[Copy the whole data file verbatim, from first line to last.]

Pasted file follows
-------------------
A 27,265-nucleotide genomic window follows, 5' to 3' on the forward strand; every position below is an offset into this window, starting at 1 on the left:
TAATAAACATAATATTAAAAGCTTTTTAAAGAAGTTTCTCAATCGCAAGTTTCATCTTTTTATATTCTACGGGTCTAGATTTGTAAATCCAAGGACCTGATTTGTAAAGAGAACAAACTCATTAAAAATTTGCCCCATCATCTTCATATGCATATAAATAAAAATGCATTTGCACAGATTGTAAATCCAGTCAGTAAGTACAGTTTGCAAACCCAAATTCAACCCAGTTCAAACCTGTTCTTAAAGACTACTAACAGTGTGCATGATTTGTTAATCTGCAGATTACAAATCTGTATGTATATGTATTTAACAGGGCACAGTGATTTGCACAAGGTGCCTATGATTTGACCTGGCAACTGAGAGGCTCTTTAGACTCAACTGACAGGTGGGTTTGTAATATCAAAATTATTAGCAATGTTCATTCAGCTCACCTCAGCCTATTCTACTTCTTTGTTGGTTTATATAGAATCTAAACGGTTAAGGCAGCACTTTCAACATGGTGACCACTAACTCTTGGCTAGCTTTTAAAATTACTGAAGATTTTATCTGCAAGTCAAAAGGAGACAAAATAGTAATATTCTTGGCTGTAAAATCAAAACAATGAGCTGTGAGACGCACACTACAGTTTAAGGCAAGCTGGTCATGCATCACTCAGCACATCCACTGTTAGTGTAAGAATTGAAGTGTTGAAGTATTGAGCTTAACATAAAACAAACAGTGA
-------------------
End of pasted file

A 27,265-nucleotide genomic window follows, 5' to 3' on the forward strand; every position below is an offset into this window, starting at 1 on the left:
TAATAAACATAATATTAAAAGCTTTTTAAAGAAGTTTCTCAATCGCAAGTTTCATCTTTTTATATTCTACGGGTCTAGATTTGTAAATCCAAGGACCTGATTTGTAAAGAGAACAAACTCATTAAAAATTTGCCCCATCATCTTCATATGCATATAAATAAAAATGCATTTGCACAGATTGTAAATCCAGTCAGTAAGTACAGTTTGCAAACCCAAATTCAACCCAGTTCAAACCTGTTCTTAAAGACTACTAACAGTGTGCATGATTTGTTAATCTGCAGATTACAAATCTGTATGTATATGTATTTAACAGGGCACAGTGATTTGCACAAGGTGCCTATGATTTGACCTGGCAACTGAGAGGCTCTTTAGACTCAACTGACAGGTGGGTTTGTAATATCAAAATTATTAGCAATGTTCATTCAGCTCACCTCAGCCTATTCTACTTCTTTGTTGGTTTATATAGAATCTAAACGGTTAAGGCAGCACTTTCAACATGGTGACCACTAACTCTTGGCTAGCTTTTAAAATTACTGAAGATTTTATCTGCAAGTCAAAAGGAGACAAAATAGTAATATTCTTGGCTGTAAAATCAAAACAATGAGCTGTGAGACGCACACTACAGTTTAAGGCAAGCTGGTCATGCATCACTCAGCACATCCACTGTTAGTGTAAGAATTGAAGTGTTGAAGTATTGAGCTTAACATAAAACAAACAGTGA